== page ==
You are here

Dark Arts of Sourcing Event Examines Best Ways to Cultivate Sources

By Maryellen Tighe

The first step in building a strong relationship with a source is arranging in person meetings. That’s what the seasoned journalists of the New York Financial Writers’ Association’s dark arts of sourcing panel told the roughly 50 attendees at the April 14 event.

In person you can discuss how your relationship networks overlap, which may make them more comfortable, or work on developing a different human connection, according to Lawrence Delevingne,’s Big Money enterprise reporter.

As with everything, journalists have different approaches to in-person meeting. Dana Cimilluca, the Wall Street Journal’s deputy deals editor doesn’t try to get information about deals at the in-person meetings he arranges. “I never bring a pen or take notes in meetings,” Cimilluca told attendees, noting that he’ll circle back around with sources on a follow-up call if they mention something he really wants to pursue on the record.

One particularly easy way to meet sources in person is to attend conferences. And, as Dakin Campbell, a finance reporter at Bloomberg News noted it is helpful to prepare a list of people you want to talk to beforehand.

Similarly, follow-up is also important.  “As soon as the conversation is over I write myself emails with very specific tips,” said Delevingne.  

Following an initial connection, there are several steps to keep it healthy. One way is by not always asking sources for things, but by instead being sure to make the relationship a give and take. For Campbell, this is done by keeping detailed notes on his sources and thinking of non-work related reasons to call them.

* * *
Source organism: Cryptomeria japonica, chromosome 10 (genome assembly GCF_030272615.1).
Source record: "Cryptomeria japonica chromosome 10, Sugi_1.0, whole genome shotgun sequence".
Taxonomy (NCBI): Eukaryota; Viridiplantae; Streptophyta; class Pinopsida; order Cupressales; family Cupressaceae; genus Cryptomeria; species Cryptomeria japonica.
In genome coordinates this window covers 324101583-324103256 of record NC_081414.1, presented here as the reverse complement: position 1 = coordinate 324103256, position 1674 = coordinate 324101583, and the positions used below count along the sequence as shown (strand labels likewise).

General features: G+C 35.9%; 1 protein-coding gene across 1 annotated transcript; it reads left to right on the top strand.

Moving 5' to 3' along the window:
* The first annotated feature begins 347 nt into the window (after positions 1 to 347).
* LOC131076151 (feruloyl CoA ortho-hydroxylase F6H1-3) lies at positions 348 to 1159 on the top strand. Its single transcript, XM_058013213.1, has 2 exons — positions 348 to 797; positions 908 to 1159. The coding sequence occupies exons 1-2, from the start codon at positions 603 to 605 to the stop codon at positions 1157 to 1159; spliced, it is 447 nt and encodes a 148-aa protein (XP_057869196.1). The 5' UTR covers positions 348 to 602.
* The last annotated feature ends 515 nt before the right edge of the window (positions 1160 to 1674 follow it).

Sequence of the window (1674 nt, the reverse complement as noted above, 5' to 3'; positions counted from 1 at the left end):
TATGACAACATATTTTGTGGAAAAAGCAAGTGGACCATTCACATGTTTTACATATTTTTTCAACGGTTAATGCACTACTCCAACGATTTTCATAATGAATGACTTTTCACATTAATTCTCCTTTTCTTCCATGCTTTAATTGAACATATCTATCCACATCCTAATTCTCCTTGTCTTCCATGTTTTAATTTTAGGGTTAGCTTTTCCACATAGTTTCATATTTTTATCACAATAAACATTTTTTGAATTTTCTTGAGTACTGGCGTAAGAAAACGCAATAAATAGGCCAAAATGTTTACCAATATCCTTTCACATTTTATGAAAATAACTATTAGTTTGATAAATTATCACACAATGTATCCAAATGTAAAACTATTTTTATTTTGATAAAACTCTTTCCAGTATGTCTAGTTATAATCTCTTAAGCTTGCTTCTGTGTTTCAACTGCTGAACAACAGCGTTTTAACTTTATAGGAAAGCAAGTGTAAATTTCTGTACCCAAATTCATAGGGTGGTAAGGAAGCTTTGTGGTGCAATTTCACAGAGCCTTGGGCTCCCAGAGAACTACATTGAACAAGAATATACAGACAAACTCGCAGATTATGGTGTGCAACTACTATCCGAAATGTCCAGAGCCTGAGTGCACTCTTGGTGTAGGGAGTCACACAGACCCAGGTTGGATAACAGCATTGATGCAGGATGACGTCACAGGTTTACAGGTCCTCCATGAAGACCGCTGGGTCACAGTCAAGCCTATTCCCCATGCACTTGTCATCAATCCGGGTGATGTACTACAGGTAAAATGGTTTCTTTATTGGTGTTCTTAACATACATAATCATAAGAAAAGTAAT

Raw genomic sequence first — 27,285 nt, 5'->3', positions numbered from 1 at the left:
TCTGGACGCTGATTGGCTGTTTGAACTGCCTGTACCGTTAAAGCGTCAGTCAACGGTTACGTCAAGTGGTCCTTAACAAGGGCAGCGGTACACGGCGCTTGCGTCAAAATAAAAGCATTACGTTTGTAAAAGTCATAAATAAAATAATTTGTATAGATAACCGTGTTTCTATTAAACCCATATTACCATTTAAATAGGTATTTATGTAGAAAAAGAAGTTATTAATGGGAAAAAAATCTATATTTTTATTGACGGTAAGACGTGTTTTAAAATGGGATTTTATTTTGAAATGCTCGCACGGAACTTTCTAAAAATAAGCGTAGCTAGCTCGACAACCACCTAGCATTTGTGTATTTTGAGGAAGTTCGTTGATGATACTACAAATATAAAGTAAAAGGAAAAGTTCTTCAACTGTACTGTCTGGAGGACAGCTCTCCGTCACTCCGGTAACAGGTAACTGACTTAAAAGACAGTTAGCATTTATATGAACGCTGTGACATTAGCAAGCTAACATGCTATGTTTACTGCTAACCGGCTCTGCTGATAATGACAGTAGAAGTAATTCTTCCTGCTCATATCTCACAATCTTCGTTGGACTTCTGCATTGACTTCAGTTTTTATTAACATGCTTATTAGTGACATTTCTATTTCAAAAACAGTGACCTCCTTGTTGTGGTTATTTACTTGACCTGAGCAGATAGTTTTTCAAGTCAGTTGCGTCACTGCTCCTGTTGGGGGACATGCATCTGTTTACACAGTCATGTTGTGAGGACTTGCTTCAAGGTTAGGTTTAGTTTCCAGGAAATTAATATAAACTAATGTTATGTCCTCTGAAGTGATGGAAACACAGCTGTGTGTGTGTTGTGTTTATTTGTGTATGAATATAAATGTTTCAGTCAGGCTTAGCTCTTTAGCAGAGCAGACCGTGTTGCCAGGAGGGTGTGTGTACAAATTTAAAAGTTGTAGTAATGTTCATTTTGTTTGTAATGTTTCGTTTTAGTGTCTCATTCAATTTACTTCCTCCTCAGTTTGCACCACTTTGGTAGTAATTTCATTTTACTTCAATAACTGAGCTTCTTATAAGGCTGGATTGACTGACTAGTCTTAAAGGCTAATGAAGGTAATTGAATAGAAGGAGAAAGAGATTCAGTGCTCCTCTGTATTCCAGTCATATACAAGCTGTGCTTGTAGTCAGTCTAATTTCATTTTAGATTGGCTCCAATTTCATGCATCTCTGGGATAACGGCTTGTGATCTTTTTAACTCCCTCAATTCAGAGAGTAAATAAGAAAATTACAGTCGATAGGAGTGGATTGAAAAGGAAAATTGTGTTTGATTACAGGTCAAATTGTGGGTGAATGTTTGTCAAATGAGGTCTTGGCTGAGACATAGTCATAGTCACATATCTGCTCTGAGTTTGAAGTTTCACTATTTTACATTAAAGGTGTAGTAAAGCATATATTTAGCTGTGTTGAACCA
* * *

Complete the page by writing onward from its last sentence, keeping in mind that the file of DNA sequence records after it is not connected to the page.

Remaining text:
For Emily Flitter, Reuters’ money in politics reporter, knowing the material a source works with is critical, as it makes sources feel like they’re having a conversation with an equal.

The ways journalists go about meeting people in person are also extremely varied. For Bloomberg’s Campbell, Friday lunches are a preference because they tend to have a more relaxed feel.

Despite their different approaches, however, panelists agreed that not all sources are worth continued efforts. If a source keeps copying public relations representatives or their compliance department after multiple e-mails following an in-person meeting, it is often best to cut your losses.

For finding sources while at home, Delevingne recommended LinkedIn, noting that you can send inmail to determine who you both know in common. In fact, one way he said he gets sources comfortable enough to talk to him is by discussing any shared interests –such as general industry trends that aren’t of a very sensitive nature.

It can also be helpful to take advantage of the particular publication you work for and the specific reasons sources may have for speaking with you. As Flitter pointed out, sources are often more interested in talking to niche publications because they’re more willing to discuss the minutia of a topic.

When it comes to the unfortunate reality that there are often stories journalists must write that will not make their sources happy, panelists agreed that reporting what you have uncovered is usually worth risking a relationship –particularly when it is for a really good story. “If the story’s good then I don’t worry because I don’t think people hold grudges over good negative stories,” Cimilluca said.

But if a source is truly valuable, and the story you are writing is not worth losing that relationship, one way around ruining such relationships is by getting a contact to talk about the subject you are writing on and then verifying it elsewhere, according to Delevingne.

And don’t forget that most sources have their own agendas and reasons for speaking with the press –meaning that in many cases they are happy to provide information, but do not want to go on the record or be publicly linked to a specific topic. It is important to work with sources to accommodate their wants, but it is also important to be honest, said Cambpell.